Last weekend marked more bad news for Twitter (NYSE:TWTR) stock. An announcement by CEO Jack Dorsey on Twitter that four key executives were leaving adds to the company's growing list of departing executives and suggests the company's turnaround may not be gaining any meaningful moment yet. But could this misfortune help reinvigorate a new culture at the company as it attempts to transform its service into a mass-market product?

Twitter headquarters. Image source: Twitter.

Here's what investors need to know about the executive shakeup over the weekend.

The shuffle
Twitters heads of engineering, product, media, and human resources Alex Roetter, Kevin Weil, Katie Stanton, and Brian "Skip" Schipper are all leaving voluntarily, Jack announced last weekend in yet another tweet of a screenshot of far more than 140 characters.

"All four will be taking some well-deserved time off," Dorsey said. "I'm personally grateful to each of them for everything they've contributed to Twitter and our purpose in the world. They are phenomenal people."

Twitter CEO Jack Dorsey. Image source: Twitter.

While the executives may be leaving amid rough times, Dorsey was careful to note that the executives all played critical roles for the company. Alex and Kevin in particular helped oversee significant growth, he explained. Having been with the company for more than five years, they "scaled the ads, product, and engineering teams from producing near-zero revenue to the over-$2 billion run rate it is today," Dorsey said. He noted that Katie had also been with the company for over five years, helping to grow the company's global team and open Twitter international offices in Japan, the U.K., and Ireland, which are now Twitter's largest international offices.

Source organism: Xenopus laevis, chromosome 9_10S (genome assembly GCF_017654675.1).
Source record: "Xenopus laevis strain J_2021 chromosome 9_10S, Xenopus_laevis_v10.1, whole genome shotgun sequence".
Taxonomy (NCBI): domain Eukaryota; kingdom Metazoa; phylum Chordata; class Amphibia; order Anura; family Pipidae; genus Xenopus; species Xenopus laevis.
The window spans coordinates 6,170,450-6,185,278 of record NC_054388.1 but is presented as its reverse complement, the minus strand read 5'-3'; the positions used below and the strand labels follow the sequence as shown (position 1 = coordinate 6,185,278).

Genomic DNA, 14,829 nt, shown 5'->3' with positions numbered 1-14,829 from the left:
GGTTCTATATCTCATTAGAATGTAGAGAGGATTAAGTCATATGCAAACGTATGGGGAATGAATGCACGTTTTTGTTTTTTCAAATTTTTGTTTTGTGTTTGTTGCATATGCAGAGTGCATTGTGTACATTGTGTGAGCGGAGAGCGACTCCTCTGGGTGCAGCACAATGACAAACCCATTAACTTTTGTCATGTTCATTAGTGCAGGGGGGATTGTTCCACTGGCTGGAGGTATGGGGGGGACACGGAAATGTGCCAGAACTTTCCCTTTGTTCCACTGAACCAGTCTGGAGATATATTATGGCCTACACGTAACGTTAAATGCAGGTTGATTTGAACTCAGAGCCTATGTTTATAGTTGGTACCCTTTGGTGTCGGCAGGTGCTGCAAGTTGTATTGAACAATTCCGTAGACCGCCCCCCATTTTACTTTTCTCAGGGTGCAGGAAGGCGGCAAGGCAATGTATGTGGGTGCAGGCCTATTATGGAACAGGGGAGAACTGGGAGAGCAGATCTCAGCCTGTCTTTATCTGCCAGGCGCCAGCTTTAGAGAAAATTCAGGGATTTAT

The departing executives' roles will be taken over by Twitter COO Adam Bain and CTO Adam Messinger. In addition to his previous COO role, Bain will now oversee revenue-related product teams, the media team, and HR. Messinger will combine engineering and consumer product, design and research, user services, and Fabric into a single group.

Dorsey expressed his confidence in Messenger's important role:

Adam Messinger has been on my staff team for over four years and has led large teams both here and elsewhere. He has a very strong sense of how to bring our development together so we can continue to ship faster and produce strong work that people will love to use. And I will be partnering with him day and night to make sure we're building the right experiences.

A catalyst for a revamped culture?
It's probably not a good sign that these key Twitter executives are leaving. If the company's turnaround since Dorsey returned last year was going exceptionally well, chances are key executives would be more interested in sticking around. So, it does make sense that shares fell about 5% on Monday on the news. The executive exodus could signal that the chief concern among investors -- Twitter's slowing user growth -- isn't yet reversing.

But just because these executives aren't leaving on a positive note doesn't mean the shakeup won't be good for Twitter's long-term potential. With the company now seriously considering dropping its 140-character limit, and with Dorsey openly admitting he wants to completely transform the product into one that appeals to the mass market, big changes among leaders may be necessary to cultivate a new vision.

Ultimately, however, investors are going to need to see what Twitter's vision for a mass-market product looks like in action. Only execution will allow investors to judge whether or not a revised strategy can truly accelerate the company's user growth, which slowed to just 1% growth between Q2 and Q3.

With Dorsey now nearly four months into his permanent CEO role, and after some more key departures of Twitter executives, the pressure is as high as ever.

This article represents the opinion of the writer, who may disagree with the “official” recommendation position of a Motley Fool premium advisory service. We’re motley! Questioning an investing thesis -- even one of our own -- helps us all think critically about investing and make decisions that help us become smarter, happier, and richer.